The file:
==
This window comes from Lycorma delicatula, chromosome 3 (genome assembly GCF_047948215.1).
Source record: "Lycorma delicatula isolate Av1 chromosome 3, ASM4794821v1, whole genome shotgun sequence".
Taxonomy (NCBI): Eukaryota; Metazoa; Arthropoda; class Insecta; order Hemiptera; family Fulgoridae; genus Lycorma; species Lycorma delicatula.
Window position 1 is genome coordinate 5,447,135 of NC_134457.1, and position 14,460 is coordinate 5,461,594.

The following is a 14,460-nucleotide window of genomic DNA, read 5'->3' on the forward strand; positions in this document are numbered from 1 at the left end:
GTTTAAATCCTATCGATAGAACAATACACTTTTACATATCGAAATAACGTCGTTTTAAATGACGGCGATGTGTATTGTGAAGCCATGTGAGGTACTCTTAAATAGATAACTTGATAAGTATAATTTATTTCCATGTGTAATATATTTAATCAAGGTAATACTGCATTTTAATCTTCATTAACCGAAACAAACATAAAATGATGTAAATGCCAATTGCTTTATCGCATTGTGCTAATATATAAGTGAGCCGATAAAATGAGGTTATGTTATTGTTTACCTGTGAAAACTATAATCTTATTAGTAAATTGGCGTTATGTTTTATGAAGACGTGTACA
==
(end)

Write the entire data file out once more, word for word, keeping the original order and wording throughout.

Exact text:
This window comes from Lycorma delicatula, chromosome 3 (genome assembly GCF_047948215.1).
Source record: "Lycorma delicatula isolate Av1 chromosome 3, ASM4794821v1, whole genome shotgun sequence".
Taxonomy (NCBI): Eukaryota; Metazoa; Arthropoda; class Insecta; order Hemiptera; family Fulgoridae; genus Lycorma; species Lycorma delicatula.
Window position 1 is genome coordinate 5,447,135 of NC_134457.1, and position 14,460 is coordinate 5,461,594.

The following is a 14,460-nucleotide window of genomic DNA, read 5'->3' on the forward strand; positions in this document are numbered from 1 at the left end:
GTTTAAATCCTATCGATAGAACAATACACTTTTACATATCGAAATAACGTCGTTTTAAATGACGGCGATGTGTATTGTGAAGCCATGTGAGGTACTCTTAAATAGATAACTTGATAAGTATAATTTATTTCCATGTGTAATATATTTAATCAAGGTAATACTGCATTTTAATCTTCATTAACCGAAACAAACATAAAATGATGTAAATGCCAATTGCTTTATCGCATTGTGCTAATATATAAGTGAGCCGATAAAATGAGGTTATGTTATTGTTTACCTGTGAAAACTATAATCTTATTAGTAAATTGGCGTTATGTTTTATGAAGACGTGTACA